The characteristics of an optical transmitter and receiver are changed over operational conditions like temperature and voltage. For example, the threshold current and slope efficiency of a laser diode change over temperature. To ensure the quality and integrity of data transmission, various measurement and compensation circuits are employed by an optoelectronic device to compensate for these changes. Furthermore, an optoelectronic device with digital diagnostics features may need to communicate with hosting equipment in a protocol defined by an applicable multi source agreement (“MSA”) specification, such as the small form-factor pluggable (SFP) transceiver MSA and 10-gigabit small form-factor pluggable (XFP) transceiver MSA.
  • [0007]
    The measurement, compensation, diagnostics, communication, and potentially other functions are typically controlled and/or implemented in part by a microcontroller and its associated embedded software (hereinafter referred to as “firmware”). The firmware is typically designed in a modular form for ease of maintenance and contains multiple firmware modules with each handling one of the above functions. For example, the firmware may include an acquisition module for sequencing an analog-to-digital converter (ADC) to measure multiple analog input signals one by one. It may also have a calibration module that adopts certain algorithms to eliminate errors of various component parameters, e.g., temperature coefficient of a thermistor sensing the operational temperature. The firmware may further contain a logic evaluation module that assesses the calibrated parameters in real time and triggers a control action upon crossing preset alarm and warning thresholds, or simply leaves the calibrated parameters and alarm and warning flags to a communication module for queries initiated by host equipment. All these firmware modules are executed by a microcontroller or the like which typically contains only one or two CPUs due to the restrictions of component cost.
  • [0008]
    Typically, analysis and testing of optoelectronic devices require an associated firmware code to extract debug information when an error is encountered in the optoelectronic device. The debugging process may necessitate loading of a new or an updated firmware code to take an appropriate debug action for the encountered error. Existing systems and methods facilitate loading of new firmware onto the optoelectronic device, which can be executed only after resetting the optoelectronic device. However, the resetting removes the error condition being analyzed during the debugging operation. Such removal of an error condition may be undesirable, especially when the occurrence of a particular type of error is rare or not frequently repeated.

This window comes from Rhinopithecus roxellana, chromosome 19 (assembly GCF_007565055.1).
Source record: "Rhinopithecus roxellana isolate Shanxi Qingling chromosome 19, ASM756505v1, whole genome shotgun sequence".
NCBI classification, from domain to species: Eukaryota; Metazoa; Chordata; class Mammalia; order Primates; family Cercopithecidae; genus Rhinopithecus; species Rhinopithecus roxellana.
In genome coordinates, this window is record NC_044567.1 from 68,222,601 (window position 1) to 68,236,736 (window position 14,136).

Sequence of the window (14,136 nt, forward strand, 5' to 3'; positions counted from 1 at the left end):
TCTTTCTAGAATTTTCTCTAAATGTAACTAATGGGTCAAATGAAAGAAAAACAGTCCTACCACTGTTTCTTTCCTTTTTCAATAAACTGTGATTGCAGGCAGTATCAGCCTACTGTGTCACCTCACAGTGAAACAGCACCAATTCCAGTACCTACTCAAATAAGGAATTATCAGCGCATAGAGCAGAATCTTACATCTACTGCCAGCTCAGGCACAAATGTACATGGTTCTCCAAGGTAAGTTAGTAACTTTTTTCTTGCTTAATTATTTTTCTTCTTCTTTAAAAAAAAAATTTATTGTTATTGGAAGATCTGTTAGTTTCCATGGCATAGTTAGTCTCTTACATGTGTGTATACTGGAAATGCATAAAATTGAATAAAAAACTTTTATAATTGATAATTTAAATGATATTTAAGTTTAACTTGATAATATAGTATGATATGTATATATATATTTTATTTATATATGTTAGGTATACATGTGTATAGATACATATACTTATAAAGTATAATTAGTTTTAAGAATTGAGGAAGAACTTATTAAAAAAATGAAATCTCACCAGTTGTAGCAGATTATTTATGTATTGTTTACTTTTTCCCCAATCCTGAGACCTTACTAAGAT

• [0009]
    In addition, a topical analysis may be performed in a development environment by executing the firmware code while the optoelectronic device is running. However, some bugs do not show up or are not reproducible during the topical analysis. Hence, it may be difficult to look into the firmware code while it is executing and a run-time gathering of debug information is necessitated.
  • [0010]
    While discussed in the context of optoelectronic devices, similar problems may occur with SAS and SATA modules. Thus, what are needed are improved methods and systems for creating, loading and executing firmware modules, without resetting them, in optoelectronic, SAS/SATA, and other electronic devices.
  • [0011]
    The subject matter claimed herein is not limited to embodiments that solve any disadvantages or that operate only in environments such as those described above. Rather, this background is only provided to illustrate one exemplary technology area where some embodiments described herein may be practiced.
  • BRIEF SUMMARY OF THE INVENTION
  • [0012]
    This Summary is provided to introduce a selection of concepts in a simplified form that are further described below in the Detailed Description. This Summary is not intended to identify key features or essential characteristics of the claimed subject matter, nor is it intended to be used as an aid in determining the scope of the claimed subject matter.